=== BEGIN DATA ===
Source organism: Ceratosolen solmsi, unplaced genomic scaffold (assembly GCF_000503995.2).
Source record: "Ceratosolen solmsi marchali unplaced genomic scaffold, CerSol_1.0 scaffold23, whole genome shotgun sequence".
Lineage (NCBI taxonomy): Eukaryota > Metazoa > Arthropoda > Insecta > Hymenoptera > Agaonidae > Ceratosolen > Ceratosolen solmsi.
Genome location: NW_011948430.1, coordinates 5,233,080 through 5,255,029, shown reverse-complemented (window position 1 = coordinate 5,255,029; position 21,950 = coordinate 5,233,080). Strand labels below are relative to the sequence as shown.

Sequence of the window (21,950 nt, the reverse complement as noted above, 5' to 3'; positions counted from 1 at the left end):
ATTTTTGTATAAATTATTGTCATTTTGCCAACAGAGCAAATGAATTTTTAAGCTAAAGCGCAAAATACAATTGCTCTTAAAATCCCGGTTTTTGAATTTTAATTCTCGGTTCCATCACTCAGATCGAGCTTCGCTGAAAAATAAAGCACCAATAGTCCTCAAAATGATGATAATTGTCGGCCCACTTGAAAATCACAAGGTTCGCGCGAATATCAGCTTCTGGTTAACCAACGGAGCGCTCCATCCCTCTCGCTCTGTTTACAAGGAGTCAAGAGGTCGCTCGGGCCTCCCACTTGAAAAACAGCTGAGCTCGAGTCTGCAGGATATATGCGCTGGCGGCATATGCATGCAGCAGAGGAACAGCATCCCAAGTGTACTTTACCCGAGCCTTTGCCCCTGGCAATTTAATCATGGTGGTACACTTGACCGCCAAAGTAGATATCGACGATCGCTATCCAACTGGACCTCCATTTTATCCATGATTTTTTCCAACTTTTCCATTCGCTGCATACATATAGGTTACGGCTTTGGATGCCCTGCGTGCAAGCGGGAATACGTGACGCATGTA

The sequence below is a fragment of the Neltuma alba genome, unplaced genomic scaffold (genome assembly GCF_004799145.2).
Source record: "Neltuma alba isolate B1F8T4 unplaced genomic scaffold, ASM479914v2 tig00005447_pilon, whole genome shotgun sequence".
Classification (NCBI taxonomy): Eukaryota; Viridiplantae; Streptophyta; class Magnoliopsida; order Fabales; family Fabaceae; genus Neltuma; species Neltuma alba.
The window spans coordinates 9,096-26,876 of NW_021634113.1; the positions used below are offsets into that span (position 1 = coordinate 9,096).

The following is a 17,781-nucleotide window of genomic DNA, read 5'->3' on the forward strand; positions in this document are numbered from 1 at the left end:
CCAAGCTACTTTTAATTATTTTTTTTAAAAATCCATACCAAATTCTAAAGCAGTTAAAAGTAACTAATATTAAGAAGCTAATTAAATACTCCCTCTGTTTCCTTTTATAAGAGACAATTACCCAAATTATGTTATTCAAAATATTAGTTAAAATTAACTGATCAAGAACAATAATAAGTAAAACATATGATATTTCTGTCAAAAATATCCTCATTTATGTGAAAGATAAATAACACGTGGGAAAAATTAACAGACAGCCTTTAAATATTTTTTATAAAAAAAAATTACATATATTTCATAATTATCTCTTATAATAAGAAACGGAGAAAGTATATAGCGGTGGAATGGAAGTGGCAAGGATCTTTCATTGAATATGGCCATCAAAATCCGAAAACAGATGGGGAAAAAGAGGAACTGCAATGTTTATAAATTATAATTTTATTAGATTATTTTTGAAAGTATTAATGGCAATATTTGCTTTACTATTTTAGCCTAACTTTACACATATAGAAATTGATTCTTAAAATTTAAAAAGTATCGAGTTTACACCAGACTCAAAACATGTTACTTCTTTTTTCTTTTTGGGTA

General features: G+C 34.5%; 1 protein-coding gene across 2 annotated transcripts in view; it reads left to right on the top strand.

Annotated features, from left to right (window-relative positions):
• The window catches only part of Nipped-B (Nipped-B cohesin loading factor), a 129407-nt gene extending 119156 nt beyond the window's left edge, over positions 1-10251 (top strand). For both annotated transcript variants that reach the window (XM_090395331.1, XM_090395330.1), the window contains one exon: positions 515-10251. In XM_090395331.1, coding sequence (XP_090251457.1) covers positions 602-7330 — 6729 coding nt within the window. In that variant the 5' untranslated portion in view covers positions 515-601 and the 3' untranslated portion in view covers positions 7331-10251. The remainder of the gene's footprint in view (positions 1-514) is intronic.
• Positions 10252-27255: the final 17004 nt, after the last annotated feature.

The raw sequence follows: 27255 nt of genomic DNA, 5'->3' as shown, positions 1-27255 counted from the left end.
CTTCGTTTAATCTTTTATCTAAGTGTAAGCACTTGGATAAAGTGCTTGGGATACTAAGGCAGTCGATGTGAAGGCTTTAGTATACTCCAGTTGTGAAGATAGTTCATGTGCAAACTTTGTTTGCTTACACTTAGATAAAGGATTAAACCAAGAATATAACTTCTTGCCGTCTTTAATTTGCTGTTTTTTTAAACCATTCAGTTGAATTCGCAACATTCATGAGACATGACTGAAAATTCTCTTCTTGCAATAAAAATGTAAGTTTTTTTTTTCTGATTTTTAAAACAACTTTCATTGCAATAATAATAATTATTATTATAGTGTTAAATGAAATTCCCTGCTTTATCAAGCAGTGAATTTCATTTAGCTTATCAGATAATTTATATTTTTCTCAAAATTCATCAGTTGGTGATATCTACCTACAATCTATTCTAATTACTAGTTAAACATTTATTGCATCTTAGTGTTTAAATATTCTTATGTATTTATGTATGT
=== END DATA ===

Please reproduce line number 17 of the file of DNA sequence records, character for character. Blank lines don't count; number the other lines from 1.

The raw sequence follows: 27255 nt of genomic DNA, 5'->3' as shown, positions 1-27255 counted from the left end.